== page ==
Select your localized edition:

Close ×

More Ways to Connect

Discover one of our 28 local entrepreneurial communities »

Be the first to know as we launch in new countries and markets around the globe.

Interested in bringing MIT Technology Review to your local market?

MIT Technology ReviewMIT Technology Review - logo

 

Unsupported browser: Your browser does not meet modern web standards. See how it scores »

Microsoft and Time Warner-AOL (not AOL-Time Warner, as we all thought it would be) continue their dance over a potential partnership. According to this New York Times piece, the two companies are negotiating a potential merger that would create a massive Internet business group – and frankly, one that probably makes more sense than the Time Warner and AOL partnership that has largely floundered as the old media and new media companies never quite got their acts together.

What are the odds of this merger happening? Well, not great if the terms of the deal hinge on this quote from the NY Times article.

A chief sticking point in a potential Microsoft deal is how it would be governed, and thus far Time Warner has taken the position that, barring a very rich offer, it will not cede control.

And there is a certain irony that the NY Times is writing about a potential partnership – a partnership that seemingly has been in the works for ten years – that might be stalled over control issues even as Yahoo and TiVo – two disparate companies looking to regain the marketshare each has lost over the last few years – announced that they would combine their resources to give users more control over digital media.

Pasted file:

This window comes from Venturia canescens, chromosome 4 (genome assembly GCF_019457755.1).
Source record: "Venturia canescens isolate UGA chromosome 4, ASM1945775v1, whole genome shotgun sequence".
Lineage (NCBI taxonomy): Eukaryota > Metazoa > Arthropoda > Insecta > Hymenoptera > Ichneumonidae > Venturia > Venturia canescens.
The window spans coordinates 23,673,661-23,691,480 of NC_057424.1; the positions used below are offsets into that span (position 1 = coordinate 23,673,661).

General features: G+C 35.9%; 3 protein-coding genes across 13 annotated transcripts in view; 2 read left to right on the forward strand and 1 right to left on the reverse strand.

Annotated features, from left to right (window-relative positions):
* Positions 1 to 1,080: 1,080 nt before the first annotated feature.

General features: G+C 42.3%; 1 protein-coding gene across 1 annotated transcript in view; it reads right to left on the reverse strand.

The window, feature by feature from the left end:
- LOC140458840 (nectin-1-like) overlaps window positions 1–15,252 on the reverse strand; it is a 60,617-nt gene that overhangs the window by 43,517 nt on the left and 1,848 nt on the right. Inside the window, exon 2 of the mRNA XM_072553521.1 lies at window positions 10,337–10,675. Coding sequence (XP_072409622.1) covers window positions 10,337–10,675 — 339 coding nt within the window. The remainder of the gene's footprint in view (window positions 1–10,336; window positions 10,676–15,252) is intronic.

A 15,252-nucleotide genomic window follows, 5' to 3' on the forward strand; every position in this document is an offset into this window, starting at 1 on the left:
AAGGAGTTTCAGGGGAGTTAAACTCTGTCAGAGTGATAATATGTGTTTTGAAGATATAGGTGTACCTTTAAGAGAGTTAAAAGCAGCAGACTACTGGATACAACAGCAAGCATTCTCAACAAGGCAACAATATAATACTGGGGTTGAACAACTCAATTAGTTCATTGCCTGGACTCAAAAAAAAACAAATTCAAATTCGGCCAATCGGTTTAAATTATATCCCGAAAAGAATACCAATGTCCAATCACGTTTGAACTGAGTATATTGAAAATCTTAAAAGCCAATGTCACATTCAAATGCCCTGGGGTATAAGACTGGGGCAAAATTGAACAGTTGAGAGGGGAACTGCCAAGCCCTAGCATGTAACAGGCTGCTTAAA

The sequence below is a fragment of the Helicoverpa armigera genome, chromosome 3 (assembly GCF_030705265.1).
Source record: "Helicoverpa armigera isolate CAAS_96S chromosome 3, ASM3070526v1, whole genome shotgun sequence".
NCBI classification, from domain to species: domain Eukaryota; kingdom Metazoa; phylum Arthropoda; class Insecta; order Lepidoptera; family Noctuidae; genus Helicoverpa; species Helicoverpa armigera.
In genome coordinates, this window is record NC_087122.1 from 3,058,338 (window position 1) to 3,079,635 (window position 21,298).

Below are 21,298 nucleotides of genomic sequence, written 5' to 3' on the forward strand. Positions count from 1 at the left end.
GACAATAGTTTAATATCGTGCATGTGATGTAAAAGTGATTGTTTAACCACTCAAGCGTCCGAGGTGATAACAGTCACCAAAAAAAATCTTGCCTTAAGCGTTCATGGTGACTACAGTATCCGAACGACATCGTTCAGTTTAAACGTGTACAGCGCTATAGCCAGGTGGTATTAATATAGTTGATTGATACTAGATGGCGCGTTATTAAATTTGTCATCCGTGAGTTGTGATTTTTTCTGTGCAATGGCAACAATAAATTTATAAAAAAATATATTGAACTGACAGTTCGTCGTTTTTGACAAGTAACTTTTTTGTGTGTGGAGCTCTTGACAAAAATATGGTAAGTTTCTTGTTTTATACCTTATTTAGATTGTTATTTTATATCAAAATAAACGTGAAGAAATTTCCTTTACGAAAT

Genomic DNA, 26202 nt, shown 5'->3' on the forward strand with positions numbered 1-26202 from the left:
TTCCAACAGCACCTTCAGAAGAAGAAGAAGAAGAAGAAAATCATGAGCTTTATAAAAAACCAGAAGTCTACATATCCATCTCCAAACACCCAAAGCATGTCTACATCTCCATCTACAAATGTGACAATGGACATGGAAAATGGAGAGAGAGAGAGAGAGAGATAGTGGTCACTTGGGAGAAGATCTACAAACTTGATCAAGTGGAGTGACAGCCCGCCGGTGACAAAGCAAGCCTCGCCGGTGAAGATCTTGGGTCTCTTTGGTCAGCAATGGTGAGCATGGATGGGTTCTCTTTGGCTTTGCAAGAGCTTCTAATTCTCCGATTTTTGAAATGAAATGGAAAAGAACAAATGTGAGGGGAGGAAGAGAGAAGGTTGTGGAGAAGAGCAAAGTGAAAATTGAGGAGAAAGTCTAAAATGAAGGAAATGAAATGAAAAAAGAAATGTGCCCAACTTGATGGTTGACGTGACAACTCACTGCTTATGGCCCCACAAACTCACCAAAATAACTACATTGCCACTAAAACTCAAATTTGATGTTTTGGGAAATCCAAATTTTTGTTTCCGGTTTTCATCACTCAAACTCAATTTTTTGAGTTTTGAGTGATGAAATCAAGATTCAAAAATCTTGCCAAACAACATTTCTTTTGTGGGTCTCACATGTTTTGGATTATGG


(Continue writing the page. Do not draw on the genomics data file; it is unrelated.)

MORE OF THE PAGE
Yahoo hopes to reinvigorate the Web’s first major search portal by pushing its services out to users beyond the PC, while TiVo has been looking for a way to differentiate itself from the myriad competitors who now offer TV recording.

What will we be seeing? According the NY Times:

The first fruits of this arrangement are relatively modest: this month, TiVo users will be able to use Yahoo’s television listings to find programs and, by checking the appropriate boxes, send instructions to their TiVos to record those shows.

0 comments about this story. Start the discussion »

Reprints and Permissions | Send feedback to the editor

From the Archives

Close

Introducing MIT Technology Review Insider.

Already a Magazine subscriber?

You're automatically an Insider. It's easy to activate or upgrade your account.

Activate Your Account

Become an Insider

It's the new way to subscribe. Get even more of the tech news, research, and discoveries you crave.

Sign Up

Learn More

Find out why MIT Technology Review Insider is for you and explore your options.

Show Me
×

A Place of Inspiration

Understand the technologies that are changing business and driving the new global economy.

September 23-25, 2014
Register »